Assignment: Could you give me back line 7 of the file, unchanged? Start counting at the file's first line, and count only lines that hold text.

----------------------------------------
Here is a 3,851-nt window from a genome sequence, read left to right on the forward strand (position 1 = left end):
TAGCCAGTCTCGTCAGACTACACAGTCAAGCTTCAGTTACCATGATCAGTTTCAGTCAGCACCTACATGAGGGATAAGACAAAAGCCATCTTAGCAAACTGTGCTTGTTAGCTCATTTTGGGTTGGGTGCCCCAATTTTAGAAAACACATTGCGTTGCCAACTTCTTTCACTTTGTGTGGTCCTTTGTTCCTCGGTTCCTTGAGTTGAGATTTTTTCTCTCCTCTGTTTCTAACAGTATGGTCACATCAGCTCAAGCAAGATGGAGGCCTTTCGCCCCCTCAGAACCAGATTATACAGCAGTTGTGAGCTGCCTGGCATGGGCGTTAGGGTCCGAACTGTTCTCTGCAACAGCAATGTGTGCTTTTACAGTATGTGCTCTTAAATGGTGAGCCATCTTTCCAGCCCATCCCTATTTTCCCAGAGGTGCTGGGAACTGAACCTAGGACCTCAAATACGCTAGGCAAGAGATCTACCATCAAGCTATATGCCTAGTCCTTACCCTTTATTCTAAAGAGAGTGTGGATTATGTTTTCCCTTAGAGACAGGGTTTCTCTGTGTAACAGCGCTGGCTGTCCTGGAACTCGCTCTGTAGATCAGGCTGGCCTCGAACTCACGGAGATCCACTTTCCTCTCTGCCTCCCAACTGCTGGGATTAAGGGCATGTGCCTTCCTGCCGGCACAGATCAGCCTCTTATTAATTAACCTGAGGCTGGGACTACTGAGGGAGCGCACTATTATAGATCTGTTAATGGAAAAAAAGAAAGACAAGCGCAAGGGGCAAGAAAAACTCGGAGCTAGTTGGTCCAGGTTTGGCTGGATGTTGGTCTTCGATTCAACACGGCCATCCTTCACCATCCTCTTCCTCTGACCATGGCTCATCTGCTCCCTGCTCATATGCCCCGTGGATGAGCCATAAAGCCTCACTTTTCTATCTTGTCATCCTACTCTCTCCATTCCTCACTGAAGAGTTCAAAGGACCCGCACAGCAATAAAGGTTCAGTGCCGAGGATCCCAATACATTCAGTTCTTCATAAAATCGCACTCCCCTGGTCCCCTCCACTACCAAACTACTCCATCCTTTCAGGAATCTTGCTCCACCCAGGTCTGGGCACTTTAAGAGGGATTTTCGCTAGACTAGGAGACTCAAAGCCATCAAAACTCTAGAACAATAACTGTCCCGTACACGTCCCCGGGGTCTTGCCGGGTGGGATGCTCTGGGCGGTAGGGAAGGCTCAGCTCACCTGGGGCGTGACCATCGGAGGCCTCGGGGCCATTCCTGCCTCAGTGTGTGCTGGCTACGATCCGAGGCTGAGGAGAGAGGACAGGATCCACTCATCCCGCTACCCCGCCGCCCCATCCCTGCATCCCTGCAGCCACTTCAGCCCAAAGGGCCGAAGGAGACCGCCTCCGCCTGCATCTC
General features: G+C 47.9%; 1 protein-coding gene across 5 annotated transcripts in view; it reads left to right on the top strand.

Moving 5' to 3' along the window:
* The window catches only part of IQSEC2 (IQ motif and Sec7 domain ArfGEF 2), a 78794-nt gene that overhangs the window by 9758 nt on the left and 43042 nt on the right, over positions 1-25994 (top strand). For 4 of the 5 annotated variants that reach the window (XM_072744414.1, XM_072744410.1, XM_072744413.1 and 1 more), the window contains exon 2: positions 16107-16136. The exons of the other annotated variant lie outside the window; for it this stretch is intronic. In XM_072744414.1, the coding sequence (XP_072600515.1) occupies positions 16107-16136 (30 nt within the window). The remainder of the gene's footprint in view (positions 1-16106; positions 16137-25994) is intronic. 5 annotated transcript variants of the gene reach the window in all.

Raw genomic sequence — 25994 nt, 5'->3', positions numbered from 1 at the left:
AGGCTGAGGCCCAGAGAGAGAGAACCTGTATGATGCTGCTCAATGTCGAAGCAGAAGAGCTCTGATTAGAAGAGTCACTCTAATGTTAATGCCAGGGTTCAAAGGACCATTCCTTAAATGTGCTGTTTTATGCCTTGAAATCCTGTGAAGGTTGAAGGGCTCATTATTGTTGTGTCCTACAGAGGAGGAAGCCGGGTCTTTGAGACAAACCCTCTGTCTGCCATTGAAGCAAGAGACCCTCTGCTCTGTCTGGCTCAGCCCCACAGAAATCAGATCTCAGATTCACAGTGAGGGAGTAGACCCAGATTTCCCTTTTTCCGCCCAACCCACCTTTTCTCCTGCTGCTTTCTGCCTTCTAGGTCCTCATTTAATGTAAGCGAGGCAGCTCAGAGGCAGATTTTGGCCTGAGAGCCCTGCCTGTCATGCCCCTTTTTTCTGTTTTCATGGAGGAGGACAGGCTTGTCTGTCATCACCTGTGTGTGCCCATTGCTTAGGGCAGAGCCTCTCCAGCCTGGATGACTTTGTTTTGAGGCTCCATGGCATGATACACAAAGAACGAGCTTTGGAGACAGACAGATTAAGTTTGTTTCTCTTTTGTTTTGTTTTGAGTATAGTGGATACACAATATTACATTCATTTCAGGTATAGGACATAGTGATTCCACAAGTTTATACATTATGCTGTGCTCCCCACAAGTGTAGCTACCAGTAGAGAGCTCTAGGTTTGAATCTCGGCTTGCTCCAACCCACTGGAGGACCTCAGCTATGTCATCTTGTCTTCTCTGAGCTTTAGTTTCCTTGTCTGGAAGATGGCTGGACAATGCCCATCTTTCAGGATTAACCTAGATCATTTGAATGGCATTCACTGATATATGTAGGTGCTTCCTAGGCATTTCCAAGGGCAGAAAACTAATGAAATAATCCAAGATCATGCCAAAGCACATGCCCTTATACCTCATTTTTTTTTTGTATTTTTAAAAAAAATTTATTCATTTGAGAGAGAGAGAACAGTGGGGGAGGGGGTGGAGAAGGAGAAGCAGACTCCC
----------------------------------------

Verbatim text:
AGGCTGAGGCCCAGAGAGAGAGAACCTGTATGATGCTGCTCAATGTCGAAGCAGAAGAGCTCTGATTAGAAGAGTCACTCTAATGTTAATGCCAGGGTTCAAAGGACCATTCCTTAAATGTGCTGTTTTATGCCTTGAAATCCTGTGAAGGTTGAAGGGCTCATTATTGTTGTGTCCTACAGAGGAGGAAGCCGGGTCTTTGAGACAAACCCTCTGTCTGCCATTGAAGCAAGAGACCCTCTGCTCTGTCTGGCTCAGCCCCACAGAAATCAGATCTCAGATTCACAGTGAGGGAGTAGACCCAGATTTCCCTTTTTCCGCCCAACCCACCTTTTCTCCTGCTGCTTTCTGCCTTCTAGGTCCTCATTTAATGTAAGCGAGGCAGCTCAGAGGCAGATTTTGGCCTGAGAGCCCTGCCTGTCATGCCCCTTTTTTCTGTTTTCATGGAGGAGGACAGGCTTGTCTGTCATCACCTGTGTGTGCCCATTGCTTAGGGCAGAGCCTCTCCAGCCTGGATGACTTTGTTTTGAGGCTCCATGGCATGATACACAAAGAACGAGCTTTGGAGACAGACAGATTAAGTTTGTTTCTCTTTTGTTTTGTTTTGAGTATAGTGGATACACAATATTACATTCATTTCAGGTATAGGACATAGTGATTCCACAAGTTTATACATTATGCTGTGCTCCCCACAAGTGTAGCTACCAGTAGAGAGCTCTAGGTTTGAATCTCGGCTTGCTCCAACCCACTGGAGGACCTCAGCTATGTCATCTTGTCTTCTCTGAGCTTTAGTTTCCTTGTCTGGAAGATGGCTGGACAATGCCCATCTTTCAGGATTAACCTAGATCATTTGAATGGCATTCACTGATATATGTAGGTGCTTCCTAGGCATTTCCAAGGGCAGAAAACTAATGAAATAATCCAAGATCATGCCAAAGCACATGCCCTTATACCTCATTTTTTTTTTGTATTTTTAAAAAAAATTTATTCATTTGAGAGAGAGAGAACAGTGGGGGAGGGGGTGGAGAAGGAGAAGCAGACTCCC